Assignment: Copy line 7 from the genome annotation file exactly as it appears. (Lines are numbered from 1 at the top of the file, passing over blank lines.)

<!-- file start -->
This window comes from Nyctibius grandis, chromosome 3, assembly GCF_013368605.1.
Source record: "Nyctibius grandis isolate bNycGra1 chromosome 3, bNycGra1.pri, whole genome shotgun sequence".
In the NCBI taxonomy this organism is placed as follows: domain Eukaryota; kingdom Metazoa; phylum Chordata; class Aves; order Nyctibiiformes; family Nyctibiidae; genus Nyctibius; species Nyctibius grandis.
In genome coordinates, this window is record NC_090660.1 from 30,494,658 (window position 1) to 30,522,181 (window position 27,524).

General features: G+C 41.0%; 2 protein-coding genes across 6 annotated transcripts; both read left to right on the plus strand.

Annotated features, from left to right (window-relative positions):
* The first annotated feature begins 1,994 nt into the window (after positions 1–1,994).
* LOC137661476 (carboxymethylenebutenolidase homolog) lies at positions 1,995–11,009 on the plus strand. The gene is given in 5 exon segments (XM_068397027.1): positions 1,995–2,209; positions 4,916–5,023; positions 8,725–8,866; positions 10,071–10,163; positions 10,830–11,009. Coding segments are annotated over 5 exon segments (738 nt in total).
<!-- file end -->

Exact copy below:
* The first annotated feature begins 1,994 nt into the window (after positions 1–1,994).